Page images

able to handle all phases of the operation from procurement or acquisition to disposition with dispatch or we cannot be held fully accountable for the final results. In order to clarify section 302 (d) (2) on this point it is recommended that it be revised to read as follows:

“Any executive agency with respect to any phase (including, but not limited to, procurement, storage, transportation, processing, and disposal) of any program conducted for purposes of resale, price support, grants to farmers, stabilization, transfer to foreign governments, or foreign aid, relief, or rehabilitation ;'.

Since there was not time to obtain formal clearance through the Bureau of the Budget of the testimony presented by Mr. Scammahorn and Mr. Crow this morning, the matter was discussed informally with that Bureau. We were advised that, while there was no objection to the presentation of our views, such advice involved no commitment as to the relationship of the recommendations to the program of the President. Sincerely,



Mr. HOLIFIELD. Mr. Bryan, of the State Department, will you take the chair again?

Mr. BRYAN. Yes, Mr. Chairman. I would like to refer to this statement, which contains some minor drafting changes in section 201, which I think is probably desirable, and have it made a part of the record.

Mr. HOLIFIELD. That is a matter of clarification of the language?
Mr. BRYAN. Yes, sir.
Mr. HOLIFIELD. And does not change the substance in any way?
Mr. BRYAN. No,

Mr. HOLIFIELD. It will be received as a part of the record.
(The statement referred to follows:)


Title II of the proposed legislation governing the question of foreign excess property has been carefully reviewed in the Department of State.

The provisions of the several sections under this title appear adequate to safeguard the interests of the Department of State with respect to the programs authorized by existing legislation.

It will be noted that each executive agency owning foreign excess property shall be responsible for the disposal thereof, except where commitments exist under previous agreements, in accordance with the foreign policy of the United States. While the Department is unable to express a general view as to whether the several executive agencies of the Federal Government are in agreement on their respective responsibilities under the proposed bill, it is believed, insofar as the State Department is concerned, that the remaining provisions thereof are essential to an orderly continuance of its responsibilities now governed by law.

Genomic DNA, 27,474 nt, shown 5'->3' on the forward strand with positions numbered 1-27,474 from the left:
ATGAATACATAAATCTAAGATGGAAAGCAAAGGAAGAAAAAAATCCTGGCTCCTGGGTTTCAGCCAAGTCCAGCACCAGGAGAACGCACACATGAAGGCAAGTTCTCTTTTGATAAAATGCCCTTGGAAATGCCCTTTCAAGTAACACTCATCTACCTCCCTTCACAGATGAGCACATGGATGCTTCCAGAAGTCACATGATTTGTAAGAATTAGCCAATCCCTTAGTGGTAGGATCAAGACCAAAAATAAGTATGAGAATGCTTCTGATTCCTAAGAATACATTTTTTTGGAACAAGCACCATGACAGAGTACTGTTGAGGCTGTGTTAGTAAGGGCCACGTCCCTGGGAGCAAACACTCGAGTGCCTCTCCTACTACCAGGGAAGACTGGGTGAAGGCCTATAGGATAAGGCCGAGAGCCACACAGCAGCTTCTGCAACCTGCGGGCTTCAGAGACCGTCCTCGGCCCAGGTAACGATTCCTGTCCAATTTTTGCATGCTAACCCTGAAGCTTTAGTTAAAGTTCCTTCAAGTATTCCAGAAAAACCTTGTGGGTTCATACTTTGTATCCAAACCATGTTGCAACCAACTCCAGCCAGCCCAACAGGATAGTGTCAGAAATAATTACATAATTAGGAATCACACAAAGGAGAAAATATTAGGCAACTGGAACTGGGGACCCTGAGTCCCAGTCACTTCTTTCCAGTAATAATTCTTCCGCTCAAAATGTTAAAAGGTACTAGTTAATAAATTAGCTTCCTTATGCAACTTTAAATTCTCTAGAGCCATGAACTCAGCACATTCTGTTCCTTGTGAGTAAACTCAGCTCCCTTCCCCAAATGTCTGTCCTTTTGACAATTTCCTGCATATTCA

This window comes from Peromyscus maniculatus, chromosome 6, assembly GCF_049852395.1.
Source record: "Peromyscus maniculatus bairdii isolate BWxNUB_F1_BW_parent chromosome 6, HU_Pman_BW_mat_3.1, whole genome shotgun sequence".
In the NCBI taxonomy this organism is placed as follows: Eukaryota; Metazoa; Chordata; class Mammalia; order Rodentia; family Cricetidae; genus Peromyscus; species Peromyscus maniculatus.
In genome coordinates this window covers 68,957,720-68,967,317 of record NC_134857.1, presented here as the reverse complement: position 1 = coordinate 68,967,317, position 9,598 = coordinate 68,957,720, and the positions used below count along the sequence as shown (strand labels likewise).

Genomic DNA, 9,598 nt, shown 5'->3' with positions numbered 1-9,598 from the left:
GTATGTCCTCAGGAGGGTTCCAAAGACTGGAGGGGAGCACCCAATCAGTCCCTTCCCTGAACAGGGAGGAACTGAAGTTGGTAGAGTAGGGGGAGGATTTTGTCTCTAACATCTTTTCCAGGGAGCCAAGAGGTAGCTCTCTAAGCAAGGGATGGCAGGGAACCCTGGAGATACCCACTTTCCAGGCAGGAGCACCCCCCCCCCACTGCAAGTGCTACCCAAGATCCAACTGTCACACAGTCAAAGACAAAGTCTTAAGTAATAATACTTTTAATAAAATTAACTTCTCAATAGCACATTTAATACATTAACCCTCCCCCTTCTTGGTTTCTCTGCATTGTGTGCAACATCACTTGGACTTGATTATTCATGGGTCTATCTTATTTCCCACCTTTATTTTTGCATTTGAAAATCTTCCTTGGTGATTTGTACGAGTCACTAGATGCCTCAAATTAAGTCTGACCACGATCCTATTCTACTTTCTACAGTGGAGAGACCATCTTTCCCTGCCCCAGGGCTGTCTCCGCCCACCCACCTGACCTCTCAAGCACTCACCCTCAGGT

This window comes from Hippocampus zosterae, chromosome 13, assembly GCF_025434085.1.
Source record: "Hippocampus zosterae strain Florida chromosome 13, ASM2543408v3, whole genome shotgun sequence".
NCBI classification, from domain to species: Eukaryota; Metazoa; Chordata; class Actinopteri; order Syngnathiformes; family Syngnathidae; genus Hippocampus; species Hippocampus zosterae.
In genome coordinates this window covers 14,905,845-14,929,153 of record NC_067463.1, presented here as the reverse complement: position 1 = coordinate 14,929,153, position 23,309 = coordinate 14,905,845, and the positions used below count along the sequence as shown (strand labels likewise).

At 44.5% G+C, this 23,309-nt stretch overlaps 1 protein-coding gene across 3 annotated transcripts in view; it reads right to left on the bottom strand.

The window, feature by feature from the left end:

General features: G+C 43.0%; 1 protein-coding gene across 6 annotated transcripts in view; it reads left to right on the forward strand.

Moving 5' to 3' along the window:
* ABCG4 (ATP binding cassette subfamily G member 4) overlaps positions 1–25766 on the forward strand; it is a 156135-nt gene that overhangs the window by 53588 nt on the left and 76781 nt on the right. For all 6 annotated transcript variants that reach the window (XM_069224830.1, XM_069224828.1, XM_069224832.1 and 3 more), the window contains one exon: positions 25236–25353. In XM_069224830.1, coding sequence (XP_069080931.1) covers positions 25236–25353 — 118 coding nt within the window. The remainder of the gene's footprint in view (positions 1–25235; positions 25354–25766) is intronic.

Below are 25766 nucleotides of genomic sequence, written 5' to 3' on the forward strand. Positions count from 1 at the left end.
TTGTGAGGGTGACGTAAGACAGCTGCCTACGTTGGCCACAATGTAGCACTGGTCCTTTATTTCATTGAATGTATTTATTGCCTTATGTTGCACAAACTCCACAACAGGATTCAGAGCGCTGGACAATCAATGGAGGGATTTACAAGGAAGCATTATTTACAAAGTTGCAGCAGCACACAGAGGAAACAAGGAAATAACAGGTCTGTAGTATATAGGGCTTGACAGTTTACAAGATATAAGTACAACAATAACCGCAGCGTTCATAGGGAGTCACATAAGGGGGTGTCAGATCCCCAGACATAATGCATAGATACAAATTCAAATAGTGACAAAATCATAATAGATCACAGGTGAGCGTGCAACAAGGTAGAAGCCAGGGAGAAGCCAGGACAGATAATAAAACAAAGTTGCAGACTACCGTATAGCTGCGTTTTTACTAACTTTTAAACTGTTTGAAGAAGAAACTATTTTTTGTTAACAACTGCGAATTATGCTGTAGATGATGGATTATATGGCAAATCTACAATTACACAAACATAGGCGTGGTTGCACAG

The proposed legislation permits the Department to perform its residual responsibilities in liquidating its activities under the Surplus Property Act of 1944, as amended. Furthermore, the proposed bill provides authority for effectuating the cultural and educational exchange program authorized by the Fulbright Act of August 1, 1946 (Public Law 584, 79th Cong.). Moreover, adequate provision is contained therein to carry out the Foreign Service buildings program which Congress implemented, on July 25, 1946 (Public Law 547, 79th Cong.), by authorizing the utilization of credits acquired through lend-lease settlements and surplus property dispositions abroad. The provisions contained in title II of the proposed bill parallel in many respects the authority contained in the Surplus Property Act of 1944 and permit the individual executive agencies to dispose of such property accordingly.

It is believed, however, that the language contained in section 201 at line 18 beginning with the word “for” and running through the word "amended” in line 20 should be deleted. The language recommended for deletion is redundant since line 11 of section 201 already provides for effectuation of the purposes of section 32 (b) (2) of the Surplus Property Act and such language might liniit the use of foreign currencies and credits to the cultural and educational program under the Fulbright Act. The language of lines 13 through 16 of section 201 apparently intends to permit the use of foreign currencies and credits for the Foreign Service buildings program as well as for other governmental expenses payable in local currencies.